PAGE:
"What's happening with the registration of our vaccine? I also don't understand it," he told DW. "Why don't all international medical bodies accept the vaccine? Questions like that erode public trust."
That skepticism isn't limited to the general public, either — many in the medical community have been reluctant as well. "That's the most surprising fact among all the tendencies we're observing," said Agranovsky. "Among doctors, there aren't just a lot of vaccine skeptics, but also people who raise doubts about COVID more generally."
Agranovsky recalled being told by the nurse administering his inoculation that he was "a brave man" for agreeing to be vaccinated. "And it's not just hospital and clinical staff," he said. "There are also people with medical degrees who hold roundtables and discussion forums and they're attracting many people who are affected by their arguments."
Distrust of the authorities slowing vaccine rollout
The Levada Center, a nongovernmental polling organization, found that the population distrusts both the vaccine and the authorities in general. Denis Volkov, the center's director, told DW that there was a widespread lack of confidence in the country's power structures, with about 50% of Russians disapproving of the government's work.
"The number of those willing to be vaccinated is much lower among those who have a negative attitude toward the authorities," he said, adding that those who distrust the authorities tend to oppose almost all government initiatives, from vaccination campaigns to digital voting to video surveillance. But he also said most of those who were afraid of the vaccine were also worried about contracting COVID-19.
Currently, only about half of the Russian population supports the authorities' efforts to fight the coronavirus pandemic, according to the Romir research institute. "Right now, we're seeing a polarization in public opinion," said director Milekhin. He said this was why there were so many online debates about this issue, and why so many people were deliberately spreading misinformation.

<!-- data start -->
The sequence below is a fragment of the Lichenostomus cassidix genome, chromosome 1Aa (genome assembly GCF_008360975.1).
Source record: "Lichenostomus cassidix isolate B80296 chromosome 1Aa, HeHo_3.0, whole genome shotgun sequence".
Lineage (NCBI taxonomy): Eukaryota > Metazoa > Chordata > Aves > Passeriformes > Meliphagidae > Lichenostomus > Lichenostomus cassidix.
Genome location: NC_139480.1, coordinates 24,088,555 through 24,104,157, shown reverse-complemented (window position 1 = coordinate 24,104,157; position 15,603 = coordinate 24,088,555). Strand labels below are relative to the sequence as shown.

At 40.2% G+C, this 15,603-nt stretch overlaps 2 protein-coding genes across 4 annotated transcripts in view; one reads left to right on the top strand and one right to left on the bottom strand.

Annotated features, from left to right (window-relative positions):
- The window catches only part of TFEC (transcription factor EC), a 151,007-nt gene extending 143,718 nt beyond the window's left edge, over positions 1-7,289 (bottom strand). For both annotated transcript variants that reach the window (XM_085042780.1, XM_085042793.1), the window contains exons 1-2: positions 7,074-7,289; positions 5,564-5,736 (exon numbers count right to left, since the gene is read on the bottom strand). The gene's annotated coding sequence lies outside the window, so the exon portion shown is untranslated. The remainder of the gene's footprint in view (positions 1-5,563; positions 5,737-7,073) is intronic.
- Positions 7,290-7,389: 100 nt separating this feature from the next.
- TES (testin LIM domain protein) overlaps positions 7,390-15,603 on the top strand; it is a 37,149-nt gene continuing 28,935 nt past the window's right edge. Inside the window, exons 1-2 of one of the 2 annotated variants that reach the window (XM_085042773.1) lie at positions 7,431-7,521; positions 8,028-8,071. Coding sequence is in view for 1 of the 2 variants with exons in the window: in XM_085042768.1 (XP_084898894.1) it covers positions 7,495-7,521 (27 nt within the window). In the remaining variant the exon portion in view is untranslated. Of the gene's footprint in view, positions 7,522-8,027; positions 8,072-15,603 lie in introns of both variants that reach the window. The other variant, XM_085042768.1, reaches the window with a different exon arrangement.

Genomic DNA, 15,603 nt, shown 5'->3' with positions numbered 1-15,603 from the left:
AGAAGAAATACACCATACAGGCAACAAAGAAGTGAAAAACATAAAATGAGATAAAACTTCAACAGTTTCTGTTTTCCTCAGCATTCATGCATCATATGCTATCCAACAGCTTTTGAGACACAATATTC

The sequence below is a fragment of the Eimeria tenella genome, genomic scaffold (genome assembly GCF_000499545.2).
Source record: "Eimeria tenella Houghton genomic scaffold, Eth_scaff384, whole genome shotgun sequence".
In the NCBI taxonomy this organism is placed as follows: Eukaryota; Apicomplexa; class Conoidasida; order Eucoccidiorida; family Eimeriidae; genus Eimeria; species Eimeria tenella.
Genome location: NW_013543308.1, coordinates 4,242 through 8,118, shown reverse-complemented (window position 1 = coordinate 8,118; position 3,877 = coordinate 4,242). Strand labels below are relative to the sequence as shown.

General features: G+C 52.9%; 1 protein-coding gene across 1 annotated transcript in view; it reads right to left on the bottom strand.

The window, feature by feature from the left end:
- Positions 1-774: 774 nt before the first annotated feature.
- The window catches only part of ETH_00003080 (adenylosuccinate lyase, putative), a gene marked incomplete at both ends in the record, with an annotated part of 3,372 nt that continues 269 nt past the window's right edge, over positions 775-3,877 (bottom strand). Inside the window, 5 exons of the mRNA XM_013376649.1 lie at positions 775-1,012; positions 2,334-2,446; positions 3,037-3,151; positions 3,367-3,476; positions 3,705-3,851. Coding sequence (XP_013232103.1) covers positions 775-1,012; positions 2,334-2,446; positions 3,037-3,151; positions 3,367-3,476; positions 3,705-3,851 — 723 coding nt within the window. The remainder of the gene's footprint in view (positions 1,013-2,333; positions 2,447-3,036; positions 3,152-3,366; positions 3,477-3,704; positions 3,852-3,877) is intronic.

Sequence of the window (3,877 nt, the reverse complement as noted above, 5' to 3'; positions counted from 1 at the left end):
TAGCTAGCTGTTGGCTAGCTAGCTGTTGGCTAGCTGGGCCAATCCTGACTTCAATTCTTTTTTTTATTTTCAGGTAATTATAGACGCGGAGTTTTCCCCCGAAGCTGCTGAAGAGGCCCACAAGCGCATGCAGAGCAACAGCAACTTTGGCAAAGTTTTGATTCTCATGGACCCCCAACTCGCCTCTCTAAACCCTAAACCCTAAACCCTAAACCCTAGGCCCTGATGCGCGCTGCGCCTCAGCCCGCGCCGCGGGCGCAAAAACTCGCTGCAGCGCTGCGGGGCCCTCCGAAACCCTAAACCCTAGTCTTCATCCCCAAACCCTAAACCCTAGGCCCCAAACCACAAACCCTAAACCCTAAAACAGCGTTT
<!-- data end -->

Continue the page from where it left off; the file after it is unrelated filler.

He fears that while the latest lockdown might be the right measure from an epidemiological standpoint, the protracted anti-COVID campaign combined with expanded restrictions is only making many Russians more resistant to the government's pleas to get vaccinated.
"People stop listening. They develop mental blocks. And the thick skin many people develop comes from the fact that all these arguments, the frightening images, just stop having an effect," he said.
According to data collected by the independent website gogov.ru, which tracks vaccinations in Russia, the daily vaccination rate is once again approaching the peak values recorded during the summer, after a similar two-week period with stricter COVID measures. Since mid-October, over 500,000 people have been receiving a shot every day.
Volkov of the Levada Center said the announcement of the new lockdown and the increasing restrictions on unvaccinated people in different regions of Russia had already had an impact on the population's anti-vaccine stance.
"Our studies have shown that a significant proportion of those who do not want to be vaccinated wait for the moment when they can no longer avoid it," he said. "However, suitable measures only work if they are consistent and long lasting, which is not the case here."
Volkov is certain it was the long and hard lockdown in various European countries that contributed to Europeans getting vaccinated in greater numbers than in Russia.
This article has been adapted from the original Russian. Additional reporting by Aaron Tilton.